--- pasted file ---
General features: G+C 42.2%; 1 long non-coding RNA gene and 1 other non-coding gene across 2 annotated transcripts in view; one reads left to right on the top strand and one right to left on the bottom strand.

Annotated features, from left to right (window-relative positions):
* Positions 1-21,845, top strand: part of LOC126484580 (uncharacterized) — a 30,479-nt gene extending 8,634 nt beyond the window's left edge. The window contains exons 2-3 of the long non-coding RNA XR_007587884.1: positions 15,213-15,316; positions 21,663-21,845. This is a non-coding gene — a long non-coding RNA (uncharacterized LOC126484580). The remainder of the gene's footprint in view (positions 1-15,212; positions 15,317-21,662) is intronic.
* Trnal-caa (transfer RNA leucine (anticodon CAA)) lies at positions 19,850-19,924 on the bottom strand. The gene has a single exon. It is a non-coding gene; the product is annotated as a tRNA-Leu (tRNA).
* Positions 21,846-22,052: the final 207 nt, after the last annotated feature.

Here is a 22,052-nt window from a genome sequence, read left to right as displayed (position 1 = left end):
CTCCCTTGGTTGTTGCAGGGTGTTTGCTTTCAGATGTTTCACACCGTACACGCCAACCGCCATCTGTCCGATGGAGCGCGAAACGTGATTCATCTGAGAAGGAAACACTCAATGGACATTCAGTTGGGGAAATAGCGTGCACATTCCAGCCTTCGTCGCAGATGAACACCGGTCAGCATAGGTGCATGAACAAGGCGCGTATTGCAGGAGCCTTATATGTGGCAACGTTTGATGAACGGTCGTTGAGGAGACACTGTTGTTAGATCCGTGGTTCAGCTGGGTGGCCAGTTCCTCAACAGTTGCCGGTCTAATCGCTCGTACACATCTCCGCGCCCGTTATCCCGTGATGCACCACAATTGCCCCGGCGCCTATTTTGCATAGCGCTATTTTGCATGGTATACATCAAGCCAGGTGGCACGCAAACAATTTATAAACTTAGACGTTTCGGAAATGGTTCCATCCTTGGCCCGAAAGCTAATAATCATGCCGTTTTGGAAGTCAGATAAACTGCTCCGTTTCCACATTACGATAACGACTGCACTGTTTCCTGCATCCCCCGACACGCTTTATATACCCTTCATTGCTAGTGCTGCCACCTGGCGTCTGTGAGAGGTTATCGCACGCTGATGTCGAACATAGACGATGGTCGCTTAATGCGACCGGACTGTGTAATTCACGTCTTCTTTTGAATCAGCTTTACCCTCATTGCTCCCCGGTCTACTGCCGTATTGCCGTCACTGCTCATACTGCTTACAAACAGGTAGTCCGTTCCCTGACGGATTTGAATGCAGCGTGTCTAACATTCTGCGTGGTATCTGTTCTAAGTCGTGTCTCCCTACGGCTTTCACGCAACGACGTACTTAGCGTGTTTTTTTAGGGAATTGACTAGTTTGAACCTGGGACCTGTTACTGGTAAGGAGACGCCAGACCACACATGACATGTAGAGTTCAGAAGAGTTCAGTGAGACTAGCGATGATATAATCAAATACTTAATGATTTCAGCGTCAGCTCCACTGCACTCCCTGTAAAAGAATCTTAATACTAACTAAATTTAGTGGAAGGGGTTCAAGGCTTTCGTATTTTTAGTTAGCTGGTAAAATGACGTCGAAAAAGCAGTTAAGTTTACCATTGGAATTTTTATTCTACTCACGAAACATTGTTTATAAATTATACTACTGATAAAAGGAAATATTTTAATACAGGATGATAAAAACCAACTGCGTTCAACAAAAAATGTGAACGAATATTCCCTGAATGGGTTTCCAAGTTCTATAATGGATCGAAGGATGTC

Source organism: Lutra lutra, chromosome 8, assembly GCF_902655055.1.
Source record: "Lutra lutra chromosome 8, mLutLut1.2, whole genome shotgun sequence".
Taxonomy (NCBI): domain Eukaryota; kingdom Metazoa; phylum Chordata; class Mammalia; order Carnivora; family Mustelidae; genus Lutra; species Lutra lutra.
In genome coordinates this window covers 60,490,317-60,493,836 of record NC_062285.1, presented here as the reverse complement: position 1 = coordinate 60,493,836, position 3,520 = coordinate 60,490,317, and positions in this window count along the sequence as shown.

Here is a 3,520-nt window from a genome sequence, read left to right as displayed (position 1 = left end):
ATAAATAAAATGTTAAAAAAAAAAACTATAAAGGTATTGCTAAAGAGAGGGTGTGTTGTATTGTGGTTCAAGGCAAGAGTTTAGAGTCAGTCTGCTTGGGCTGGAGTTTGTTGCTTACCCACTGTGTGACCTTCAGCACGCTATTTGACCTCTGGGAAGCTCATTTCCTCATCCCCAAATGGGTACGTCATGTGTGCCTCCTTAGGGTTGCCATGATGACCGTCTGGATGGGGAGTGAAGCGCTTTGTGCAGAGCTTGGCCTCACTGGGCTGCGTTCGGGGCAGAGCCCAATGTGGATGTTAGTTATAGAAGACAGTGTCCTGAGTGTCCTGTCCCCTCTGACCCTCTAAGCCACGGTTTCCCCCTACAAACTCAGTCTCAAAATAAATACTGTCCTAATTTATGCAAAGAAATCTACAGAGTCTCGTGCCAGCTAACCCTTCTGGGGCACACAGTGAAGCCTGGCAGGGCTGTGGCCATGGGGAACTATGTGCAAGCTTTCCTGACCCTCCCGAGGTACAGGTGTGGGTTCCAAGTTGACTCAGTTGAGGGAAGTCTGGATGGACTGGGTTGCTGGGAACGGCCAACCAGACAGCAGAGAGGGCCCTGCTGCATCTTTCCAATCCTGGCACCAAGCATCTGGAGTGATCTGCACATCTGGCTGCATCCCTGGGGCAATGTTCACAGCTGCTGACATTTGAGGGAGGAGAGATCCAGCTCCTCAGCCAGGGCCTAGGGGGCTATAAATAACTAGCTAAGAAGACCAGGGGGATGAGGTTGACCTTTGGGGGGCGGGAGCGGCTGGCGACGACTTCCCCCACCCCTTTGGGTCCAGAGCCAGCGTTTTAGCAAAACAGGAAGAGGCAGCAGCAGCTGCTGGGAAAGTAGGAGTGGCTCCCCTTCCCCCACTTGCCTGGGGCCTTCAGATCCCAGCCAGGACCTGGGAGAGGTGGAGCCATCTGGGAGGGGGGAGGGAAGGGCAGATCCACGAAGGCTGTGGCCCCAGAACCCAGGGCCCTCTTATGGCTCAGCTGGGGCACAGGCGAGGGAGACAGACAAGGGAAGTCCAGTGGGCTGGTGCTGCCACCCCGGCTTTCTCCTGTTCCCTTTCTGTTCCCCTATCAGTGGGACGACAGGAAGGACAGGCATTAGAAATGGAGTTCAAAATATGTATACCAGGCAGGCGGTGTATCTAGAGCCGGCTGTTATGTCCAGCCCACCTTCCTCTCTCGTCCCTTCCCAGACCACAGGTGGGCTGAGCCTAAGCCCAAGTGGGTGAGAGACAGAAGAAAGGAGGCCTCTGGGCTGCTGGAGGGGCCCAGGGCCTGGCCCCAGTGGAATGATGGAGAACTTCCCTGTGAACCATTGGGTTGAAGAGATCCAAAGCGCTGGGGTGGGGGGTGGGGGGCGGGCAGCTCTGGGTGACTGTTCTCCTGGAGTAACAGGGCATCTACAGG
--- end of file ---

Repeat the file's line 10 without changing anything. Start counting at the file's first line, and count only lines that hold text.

Taxonomy (NCBI): domain Eukaryota; kingdom Metazoa; phylum Chordata; class Mammalia; order Carnivora; family Mustelidae; genus Lutra; species Lutra lutra.